“I’ve done my job” – Yupun’s Sub 10 Seconds – Island

No foreign cricket player can capture the hearts of Sri Lankans like Shane Warne.

Still, of all the heartfelt compliments paid to Spin Great on the island that helped him rebuild from the worst natural disaster in history, the late Spin Great was most impressed by the quiet moments of this week’s small village of Sini Gama. maybe.

In early 2005, at the request of Mutiamura Ritaran, Warn visited a seaside community on the south coast of Sri Lanka. This is one of many communities flattened by the 2004 Boxing Day tsunami.

One of the most striking visions the 60 Minutes film crew captured during his visit was a 4-year-old Diriniwasana kissing Warn’s cheek while handing out food and toys.

On Monday, four months after the sudden death of the Victorian era, Dillini was in the same place where he met Warn 17 years ago.

This time she greeted her brother Jason, who was visiting the Foundation of Goodness. Reification of Shane’s contribution to the country.

“It was pretty emotional,” said Jason Warn, who stands in a small cricket ground built by the Foundation in the aftermath of the tsunami.

“We’re here for what Shane did in 2004. It’s great to come here and understand why he wanted to do it.

“From the footage that came out of Shane’s visit, there was a girl (Dillini) who kissed him on the cheek, you could see her very happy.

“She said she wanted to be able to say thank you again. It was very special to go there and meet her today.”

A spin legend who visited Sri Lanka in 2005 shed light on the destruction of the cricket grounds of life, home and goal, where Warn received his 500th test wicket in less than a year.

It caused a wave of donations from Australia, and his continued efforts over the next few years have not been forgotten.

Kusil Gunasekera, longtime manager of Murali, who runs the Foundation of Goodness, used the proceeds to build community facilities at 10 sites in rural Sri Lanka.

One of the graduates of the Foundation’s educational program was Rameshmendis, born in nearby Ambalangoda. In his offspin, he robbed Australia of four wickets in his first test last week.

“He was the first person to come,” Gunasekera told Shane on Monday, giving Jason and his wife Shay a two-hour tour of Sini Gama’s school, health, dentistry, and sports facilities.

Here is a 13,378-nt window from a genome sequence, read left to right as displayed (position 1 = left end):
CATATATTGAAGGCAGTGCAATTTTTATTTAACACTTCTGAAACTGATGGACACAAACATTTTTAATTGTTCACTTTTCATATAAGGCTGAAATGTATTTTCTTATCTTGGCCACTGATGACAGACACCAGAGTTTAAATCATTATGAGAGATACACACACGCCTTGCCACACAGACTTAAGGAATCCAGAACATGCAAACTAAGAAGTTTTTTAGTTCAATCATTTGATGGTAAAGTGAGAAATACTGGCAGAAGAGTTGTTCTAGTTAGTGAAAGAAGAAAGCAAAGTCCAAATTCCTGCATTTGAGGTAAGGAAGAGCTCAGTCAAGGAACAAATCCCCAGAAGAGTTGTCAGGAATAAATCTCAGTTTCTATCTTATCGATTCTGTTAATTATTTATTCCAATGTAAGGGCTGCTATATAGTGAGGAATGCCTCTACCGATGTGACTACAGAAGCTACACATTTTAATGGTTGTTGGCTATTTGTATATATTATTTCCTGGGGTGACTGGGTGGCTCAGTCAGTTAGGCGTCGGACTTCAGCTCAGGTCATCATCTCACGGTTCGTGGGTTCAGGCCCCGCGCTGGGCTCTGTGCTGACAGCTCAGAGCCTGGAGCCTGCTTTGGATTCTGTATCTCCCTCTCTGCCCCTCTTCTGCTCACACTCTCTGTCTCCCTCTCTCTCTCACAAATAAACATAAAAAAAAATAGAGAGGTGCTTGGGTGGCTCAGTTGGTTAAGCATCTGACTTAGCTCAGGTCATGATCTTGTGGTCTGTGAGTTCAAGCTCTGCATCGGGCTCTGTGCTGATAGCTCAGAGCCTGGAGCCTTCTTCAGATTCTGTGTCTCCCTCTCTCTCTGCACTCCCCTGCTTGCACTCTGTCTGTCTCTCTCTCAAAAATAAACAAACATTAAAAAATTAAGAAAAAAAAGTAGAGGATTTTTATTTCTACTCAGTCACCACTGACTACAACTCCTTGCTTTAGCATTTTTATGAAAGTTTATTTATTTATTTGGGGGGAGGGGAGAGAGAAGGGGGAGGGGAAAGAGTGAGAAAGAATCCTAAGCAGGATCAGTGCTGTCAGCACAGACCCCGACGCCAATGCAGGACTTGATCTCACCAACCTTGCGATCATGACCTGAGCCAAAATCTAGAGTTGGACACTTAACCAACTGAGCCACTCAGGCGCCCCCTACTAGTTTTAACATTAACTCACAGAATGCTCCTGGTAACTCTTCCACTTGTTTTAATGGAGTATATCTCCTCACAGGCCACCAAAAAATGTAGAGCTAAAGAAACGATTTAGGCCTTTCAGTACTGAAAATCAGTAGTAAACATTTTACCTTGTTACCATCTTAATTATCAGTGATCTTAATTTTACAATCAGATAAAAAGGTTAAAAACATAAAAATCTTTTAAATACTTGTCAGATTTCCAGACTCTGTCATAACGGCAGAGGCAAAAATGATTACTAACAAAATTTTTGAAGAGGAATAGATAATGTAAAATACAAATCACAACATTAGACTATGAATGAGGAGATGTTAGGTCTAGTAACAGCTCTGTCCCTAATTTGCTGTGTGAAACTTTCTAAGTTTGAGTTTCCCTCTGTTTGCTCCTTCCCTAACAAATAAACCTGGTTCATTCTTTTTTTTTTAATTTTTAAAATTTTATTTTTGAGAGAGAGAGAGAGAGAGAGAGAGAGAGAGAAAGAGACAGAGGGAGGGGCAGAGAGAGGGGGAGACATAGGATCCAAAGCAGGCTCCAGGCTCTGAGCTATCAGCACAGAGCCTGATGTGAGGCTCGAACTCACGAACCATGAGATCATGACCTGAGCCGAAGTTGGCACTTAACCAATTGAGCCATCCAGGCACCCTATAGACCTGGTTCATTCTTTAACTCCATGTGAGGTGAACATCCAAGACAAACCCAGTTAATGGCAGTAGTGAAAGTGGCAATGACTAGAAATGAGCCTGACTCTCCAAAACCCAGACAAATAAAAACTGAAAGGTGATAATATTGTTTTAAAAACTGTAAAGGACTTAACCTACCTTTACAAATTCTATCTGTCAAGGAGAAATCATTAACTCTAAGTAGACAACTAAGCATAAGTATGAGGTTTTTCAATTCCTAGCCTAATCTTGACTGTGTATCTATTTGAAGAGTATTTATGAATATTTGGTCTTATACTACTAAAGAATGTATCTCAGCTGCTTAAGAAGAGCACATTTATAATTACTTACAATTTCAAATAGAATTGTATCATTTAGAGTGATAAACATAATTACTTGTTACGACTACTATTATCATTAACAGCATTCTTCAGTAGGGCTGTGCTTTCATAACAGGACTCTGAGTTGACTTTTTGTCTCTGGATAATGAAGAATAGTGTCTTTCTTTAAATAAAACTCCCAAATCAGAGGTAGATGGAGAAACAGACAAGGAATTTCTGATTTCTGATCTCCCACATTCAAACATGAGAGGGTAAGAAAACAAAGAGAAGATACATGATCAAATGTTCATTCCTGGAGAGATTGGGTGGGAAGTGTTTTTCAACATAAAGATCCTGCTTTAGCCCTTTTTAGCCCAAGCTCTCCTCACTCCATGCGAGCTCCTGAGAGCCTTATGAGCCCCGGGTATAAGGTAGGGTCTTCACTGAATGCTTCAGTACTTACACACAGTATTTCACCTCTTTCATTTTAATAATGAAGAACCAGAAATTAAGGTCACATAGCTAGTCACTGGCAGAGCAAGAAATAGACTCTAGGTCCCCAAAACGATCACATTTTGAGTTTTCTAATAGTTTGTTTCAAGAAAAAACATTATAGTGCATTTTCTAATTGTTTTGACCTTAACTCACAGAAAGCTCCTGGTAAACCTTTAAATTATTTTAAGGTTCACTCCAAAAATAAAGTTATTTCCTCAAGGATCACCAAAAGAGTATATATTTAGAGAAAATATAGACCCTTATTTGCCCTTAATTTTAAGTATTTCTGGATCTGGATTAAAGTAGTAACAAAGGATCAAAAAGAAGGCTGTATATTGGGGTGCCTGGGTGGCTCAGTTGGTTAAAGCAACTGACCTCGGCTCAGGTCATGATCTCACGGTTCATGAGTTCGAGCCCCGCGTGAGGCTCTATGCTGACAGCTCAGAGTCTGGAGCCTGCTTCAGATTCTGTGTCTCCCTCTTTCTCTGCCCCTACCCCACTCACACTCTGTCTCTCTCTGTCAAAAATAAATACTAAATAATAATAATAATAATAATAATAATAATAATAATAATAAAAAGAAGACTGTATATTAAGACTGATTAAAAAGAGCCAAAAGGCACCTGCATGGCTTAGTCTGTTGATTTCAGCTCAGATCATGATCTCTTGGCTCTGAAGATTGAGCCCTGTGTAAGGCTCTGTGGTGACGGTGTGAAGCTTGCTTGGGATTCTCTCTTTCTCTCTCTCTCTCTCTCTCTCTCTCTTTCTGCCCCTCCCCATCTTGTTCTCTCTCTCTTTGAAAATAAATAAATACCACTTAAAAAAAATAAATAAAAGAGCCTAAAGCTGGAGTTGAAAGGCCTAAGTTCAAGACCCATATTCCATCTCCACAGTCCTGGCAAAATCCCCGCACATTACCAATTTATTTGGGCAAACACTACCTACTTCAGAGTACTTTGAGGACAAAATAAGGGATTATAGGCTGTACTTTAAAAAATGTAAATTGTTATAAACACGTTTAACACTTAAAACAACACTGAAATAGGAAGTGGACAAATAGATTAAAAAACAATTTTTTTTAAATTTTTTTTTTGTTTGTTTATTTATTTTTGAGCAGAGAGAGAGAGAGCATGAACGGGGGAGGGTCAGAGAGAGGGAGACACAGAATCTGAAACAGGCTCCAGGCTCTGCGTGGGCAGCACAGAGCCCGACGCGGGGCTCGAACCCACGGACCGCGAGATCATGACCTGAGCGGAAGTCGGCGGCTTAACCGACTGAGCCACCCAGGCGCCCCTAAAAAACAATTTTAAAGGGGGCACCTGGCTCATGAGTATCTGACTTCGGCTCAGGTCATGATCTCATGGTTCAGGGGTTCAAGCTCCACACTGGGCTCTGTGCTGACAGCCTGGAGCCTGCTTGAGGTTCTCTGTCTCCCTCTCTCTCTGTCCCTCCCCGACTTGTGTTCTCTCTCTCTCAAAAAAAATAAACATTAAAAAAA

“It went back and forth all over Australia because of what Shane did when he came in 60 minutes, and the way he presented the case.

“As a result, the Master Builder came, the Victoria State Government came, and we were able to get help from so many people.”

Since his brother’s death, Jason Warn has heard countless stories, compliments, and gratitude messages from around the world about the impact of leg spinners on the lives of others.

In the first test at the goal, a poster with the face of him and Murari was placed around the ground on the ground that helped the late Warn raise $ 1 million, 7 of Sri Lanka’s 1996 World Cup winners. Members attended the commemorative plate presentation. play.

“It was hard not to notice that Warne’s portraits were everywhere on the ground,” said Mitchell Swepson, one of the few leg spinners to play test cricket in Australia since Warn.

“All the work he did for the Sri Lankan Tsunami Fund had a huge impact on the country, even in his cricket and outdoors. It’s to see how much they respect and respect men. It was great

“I’m not trying to be Shane Warne. He’s the best we’ve ever had … but when people asked me what to do, I gave him a bowl leg spin,” Oh, Like Warne. “

“It’s the mark he left in the game, he’s a legend.”

Some compliments surprised Jason Warn. In particular, the United Nations has announced that the Wildlife Conservation Grant will be named in honor of cricket players at the MCG Memorial Service.

“It can be hard to remember that my brother, who I had a little fun on the net, left behind such a legacy,” Warne said. “I’ve done my job” – Yupun’s Sub 10 Seconds – Island

Back to top button